Back to the press conference. We, the WHK jocks went down to the special room set up for the conference. It was a very limited audience that would be attending. They were the very lucky kids from school newspapers, plus the writers form Cleveland and Northeastern Ohio’s daily and weekly newspapers. We went in first, and after that seemed an eternity, once again in walked the Beatles. Cameras (permitted) appeared everywhere, and some quick posed and un-posed shots were taken. There were some professional photographers there too and some pictures did appear in the Cleveland Plain Dealer and the Cleveland Press. I know sat in each of the Beatles chairs, and pictures were being take, but I have never seen any of those. Some of the pictures of the press conference appeared on the front page of the Plain Dealer, and there with the Beatles was Emperor Joe! Man, oh man, I sure was proud. I saw a copy of that picture at the recent Ohio Beatle Convention and it sure brought back a flood of great memories. The conference was all too short for all of us, even though it lasted quite a while. There was a good deal of kidding amongst the Beatles throughout the question and answer period, mostly about “birds” and Paul’s good looks. Let me tell you, he was more handsome in person than even his pictures. Ringo was like a friendly, loveable puppy; George was the quiet, serious one and John was the one-line comedian with a touch of cynicism even then. To me then, and now, I think George has the most individual longevity as a musician. He really is talented. Paul was a very close second, followed by John and then Ringo. That’s strictly a personal opinion, and I’m sure open for debate.
Following the press conference, we all wound our way through the crowd, with police escorts, and went back to the room. Somewhere in here I’m sure we ate, but for the life of me I couldn’t’ tell you if we did or didn’t. It still was like a dream to all of us. Food and beverages came and went, and the Beatles finally took some time for themselves and rested up for the concert. The excitement and tension continued to mount. We all knew the lineup for the night. I was to introduce Jackie DeShannon, the only girl traveling (officially) with them, and then bring on The Beatles. God, I was getting nervous.
It was a warm fall night; school had started, and all the fall colors were everywhere. I remember peeking out at the audience from behind the huge stage curtains, the colors were fantastic and the place was jammed. My wife commented later on that form her seat in the balcony above the stage, “it was like looking at a sea of scattered, fallen leaves of red, yellow, deep greens and golden hues.” There was a great deal of noise, talk, hysterical girls screaming, crying and occasionally becoming ill all over everything just form the sheer tension and excitement.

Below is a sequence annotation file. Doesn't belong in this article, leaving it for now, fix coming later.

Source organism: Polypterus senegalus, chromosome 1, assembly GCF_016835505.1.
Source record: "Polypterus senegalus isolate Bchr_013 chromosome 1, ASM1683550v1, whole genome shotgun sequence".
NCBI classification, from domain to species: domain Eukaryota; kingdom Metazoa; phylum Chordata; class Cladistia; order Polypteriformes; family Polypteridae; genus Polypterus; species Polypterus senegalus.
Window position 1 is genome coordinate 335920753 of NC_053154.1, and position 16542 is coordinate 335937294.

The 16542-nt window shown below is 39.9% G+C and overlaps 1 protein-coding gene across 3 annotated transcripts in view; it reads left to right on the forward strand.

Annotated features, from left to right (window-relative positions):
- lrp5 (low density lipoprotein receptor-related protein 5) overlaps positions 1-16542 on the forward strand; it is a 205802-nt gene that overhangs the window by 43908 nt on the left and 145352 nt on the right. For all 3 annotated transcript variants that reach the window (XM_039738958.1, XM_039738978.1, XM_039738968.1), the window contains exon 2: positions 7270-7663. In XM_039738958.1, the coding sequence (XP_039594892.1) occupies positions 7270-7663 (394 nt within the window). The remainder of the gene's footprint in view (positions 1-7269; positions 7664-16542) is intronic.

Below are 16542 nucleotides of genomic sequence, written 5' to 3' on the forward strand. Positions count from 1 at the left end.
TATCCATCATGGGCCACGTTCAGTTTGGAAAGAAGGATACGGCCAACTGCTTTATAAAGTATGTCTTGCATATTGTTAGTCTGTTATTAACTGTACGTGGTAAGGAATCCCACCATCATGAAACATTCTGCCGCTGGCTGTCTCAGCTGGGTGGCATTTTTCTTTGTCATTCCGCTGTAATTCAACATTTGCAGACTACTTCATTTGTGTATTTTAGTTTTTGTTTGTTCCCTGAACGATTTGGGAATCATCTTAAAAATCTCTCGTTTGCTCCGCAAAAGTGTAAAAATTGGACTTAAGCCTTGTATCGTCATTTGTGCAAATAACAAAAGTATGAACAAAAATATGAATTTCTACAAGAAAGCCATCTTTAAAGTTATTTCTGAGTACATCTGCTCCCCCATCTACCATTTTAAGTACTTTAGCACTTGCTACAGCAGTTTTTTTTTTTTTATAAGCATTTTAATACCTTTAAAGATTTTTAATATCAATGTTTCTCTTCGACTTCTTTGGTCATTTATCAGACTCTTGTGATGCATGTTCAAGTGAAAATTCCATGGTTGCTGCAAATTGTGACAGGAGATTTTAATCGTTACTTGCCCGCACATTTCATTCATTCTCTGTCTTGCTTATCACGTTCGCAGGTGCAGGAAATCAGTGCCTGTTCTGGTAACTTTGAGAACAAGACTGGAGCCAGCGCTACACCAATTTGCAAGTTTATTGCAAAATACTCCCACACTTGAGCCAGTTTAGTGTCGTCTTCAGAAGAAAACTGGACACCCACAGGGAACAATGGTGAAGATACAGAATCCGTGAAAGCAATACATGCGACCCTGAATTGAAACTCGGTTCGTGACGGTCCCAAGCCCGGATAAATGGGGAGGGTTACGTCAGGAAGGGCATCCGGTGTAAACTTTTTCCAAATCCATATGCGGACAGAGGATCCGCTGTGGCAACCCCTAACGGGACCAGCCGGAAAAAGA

I know there was a stand-up comedian on the bill that night, but I can’t recall who he was. In fact, I doubt whether many people could. Then I introduced Jackie Deshannon. She was good—great---but again, everyone was on pins and needles waiting for the Beatles. She finished her encore and received a great ovation. Then while we waited for the Beatles roadies to get everything together they lowered a huge sign that said, “WHK PRESENTS…THE BEATLES,” we had to go out front of stage and try to fill time. We showed some of the items kids had sent in, and one of the biggies at the time was a very, very long gum wrapper chain that was given to the Beatles. No one wanted to hear us. No one really cared. They wanted the Beatles. Then the chanting began, and the tension mounted even further. There was a line of Cleveland Policemen in front of the stage. I remember watching them from the wings while the comedian was on, and when Jackie was singing. Most of them were intent on watching the show too. The policemen were big men to their children, and to their neighborhood children, because they were guarding the Beatles. They enjoyed the glamor you could tell, but they sure weren’t thrilled with the crowd control responsibility.